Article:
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Phasing the work

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Breaking projects into smaller pieces will appeal to clients.

Kristen Hampshire | April 19, 2012

Breaking big projects into budget-friendly pieces has secured long-term accounts for Moscarino Outdoor Creations. Taking a phase approach to designing landscapes gives clients financial flexibility and allows them to buy into a large-scale plan without feeling the pain in the wallet all at once. And in down economy, a piecemeal approach like this has been a real boon for business.

The key is giving clients options in different price ranges. “We always present different concepts, and once we get the final plan, we break down every part of it as a cost,” says Chas Moscarino, president, Moscarino Outdoor Creations, Columbia Station, Ohio. “We lay out the project like a floor plan and price every material.”
    
That way, clients can make decisions on where they want to save and splurge. Also, taking a project in phases helps Moscarino Outdoor Creations meet high expectations on tight budgets. “If a client is telling me their budget is $20,000 but I see $80,000 of work on the property, I always ask if this is something they want to stake out over a period of time,” Moscarino says.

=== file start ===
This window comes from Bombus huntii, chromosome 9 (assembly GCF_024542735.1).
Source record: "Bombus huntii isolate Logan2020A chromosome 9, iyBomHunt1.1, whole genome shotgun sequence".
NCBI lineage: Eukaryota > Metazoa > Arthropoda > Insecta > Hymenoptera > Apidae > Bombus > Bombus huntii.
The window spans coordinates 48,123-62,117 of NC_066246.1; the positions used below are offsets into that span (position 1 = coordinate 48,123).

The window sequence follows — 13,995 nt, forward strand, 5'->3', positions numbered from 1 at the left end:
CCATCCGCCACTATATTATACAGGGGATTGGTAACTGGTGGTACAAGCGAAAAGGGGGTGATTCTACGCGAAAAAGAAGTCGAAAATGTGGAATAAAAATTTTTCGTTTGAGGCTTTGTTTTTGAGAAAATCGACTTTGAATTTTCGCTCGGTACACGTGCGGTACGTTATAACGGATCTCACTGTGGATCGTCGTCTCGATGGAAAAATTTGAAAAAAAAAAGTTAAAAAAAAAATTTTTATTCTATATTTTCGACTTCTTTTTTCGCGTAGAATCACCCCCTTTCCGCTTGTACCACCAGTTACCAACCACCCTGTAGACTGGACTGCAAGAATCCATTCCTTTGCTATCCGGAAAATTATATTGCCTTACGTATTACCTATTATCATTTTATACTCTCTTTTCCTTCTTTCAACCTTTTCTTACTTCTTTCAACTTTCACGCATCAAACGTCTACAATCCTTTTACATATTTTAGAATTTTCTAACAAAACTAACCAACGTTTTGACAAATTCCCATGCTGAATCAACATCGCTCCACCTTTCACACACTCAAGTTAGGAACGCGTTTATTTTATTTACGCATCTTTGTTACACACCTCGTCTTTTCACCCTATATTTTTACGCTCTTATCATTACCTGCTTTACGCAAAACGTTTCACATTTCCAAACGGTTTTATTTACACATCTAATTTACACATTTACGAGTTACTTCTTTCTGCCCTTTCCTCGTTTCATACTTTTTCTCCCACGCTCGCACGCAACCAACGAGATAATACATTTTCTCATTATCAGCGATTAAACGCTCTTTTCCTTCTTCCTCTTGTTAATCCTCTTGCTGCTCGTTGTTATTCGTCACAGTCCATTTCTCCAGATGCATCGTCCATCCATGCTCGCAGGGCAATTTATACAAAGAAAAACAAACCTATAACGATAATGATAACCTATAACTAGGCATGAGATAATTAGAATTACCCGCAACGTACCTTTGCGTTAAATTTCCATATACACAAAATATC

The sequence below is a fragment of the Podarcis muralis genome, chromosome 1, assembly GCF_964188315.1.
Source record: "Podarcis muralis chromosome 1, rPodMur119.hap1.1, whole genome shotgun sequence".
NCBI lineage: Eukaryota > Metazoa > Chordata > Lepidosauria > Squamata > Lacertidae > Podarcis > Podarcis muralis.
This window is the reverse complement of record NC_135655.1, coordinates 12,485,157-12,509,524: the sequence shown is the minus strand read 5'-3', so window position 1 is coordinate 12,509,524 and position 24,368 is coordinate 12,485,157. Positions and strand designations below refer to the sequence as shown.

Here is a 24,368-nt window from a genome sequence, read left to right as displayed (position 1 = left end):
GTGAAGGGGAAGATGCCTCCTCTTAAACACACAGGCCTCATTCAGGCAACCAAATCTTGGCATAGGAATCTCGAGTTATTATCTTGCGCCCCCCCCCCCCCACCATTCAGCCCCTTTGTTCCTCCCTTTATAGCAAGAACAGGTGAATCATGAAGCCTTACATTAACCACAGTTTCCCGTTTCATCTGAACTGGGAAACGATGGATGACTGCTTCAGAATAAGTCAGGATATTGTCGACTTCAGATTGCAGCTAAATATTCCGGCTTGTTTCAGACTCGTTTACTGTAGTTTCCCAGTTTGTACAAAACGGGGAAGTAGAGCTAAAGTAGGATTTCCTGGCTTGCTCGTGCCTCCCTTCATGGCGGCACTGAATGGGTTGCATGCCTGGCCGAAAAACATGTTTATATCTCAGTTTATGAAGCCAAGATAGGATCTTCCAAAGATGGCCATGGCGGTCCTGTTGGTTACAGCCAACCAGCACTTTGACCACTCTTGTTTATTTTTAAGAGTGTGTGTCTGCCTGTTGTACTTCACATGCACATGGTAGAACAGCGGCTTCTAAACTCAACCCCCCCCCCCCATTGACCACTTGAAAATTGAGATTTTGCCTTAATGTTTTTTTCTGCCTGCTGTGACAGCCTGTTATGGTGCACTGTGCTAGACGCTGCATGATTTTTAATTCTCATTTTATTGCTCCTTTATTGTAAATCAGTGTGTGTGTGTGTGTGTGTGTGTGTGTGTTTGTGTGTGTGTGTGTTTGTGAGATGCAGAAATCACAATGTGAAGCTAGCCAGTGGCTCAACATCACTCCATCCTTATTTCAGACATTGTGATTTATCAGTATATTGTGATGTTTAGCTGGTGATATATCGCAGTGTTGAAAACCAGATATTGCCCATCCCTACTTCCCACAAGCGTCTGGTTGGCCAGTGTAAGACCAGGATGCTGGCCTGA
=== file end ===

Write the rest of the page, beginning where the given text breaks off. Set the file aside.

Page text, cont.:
By laying out a project in a phase format, clients can see the vision of what a landscape will be when totally complete, and feel comfortable with the immediate investment to get the project started.
    
For example, if a plan includes a $50,000 outdoor fireplace, the first phase might include setting concrete and installing electricity. “We get these elements prepped now so we can do (the fireplace) when the time is right,” Moscarino says. “The same goes for landscaping and trees – as long as we know it’s in the plan, we can prepare for it. And clients like that approach.”

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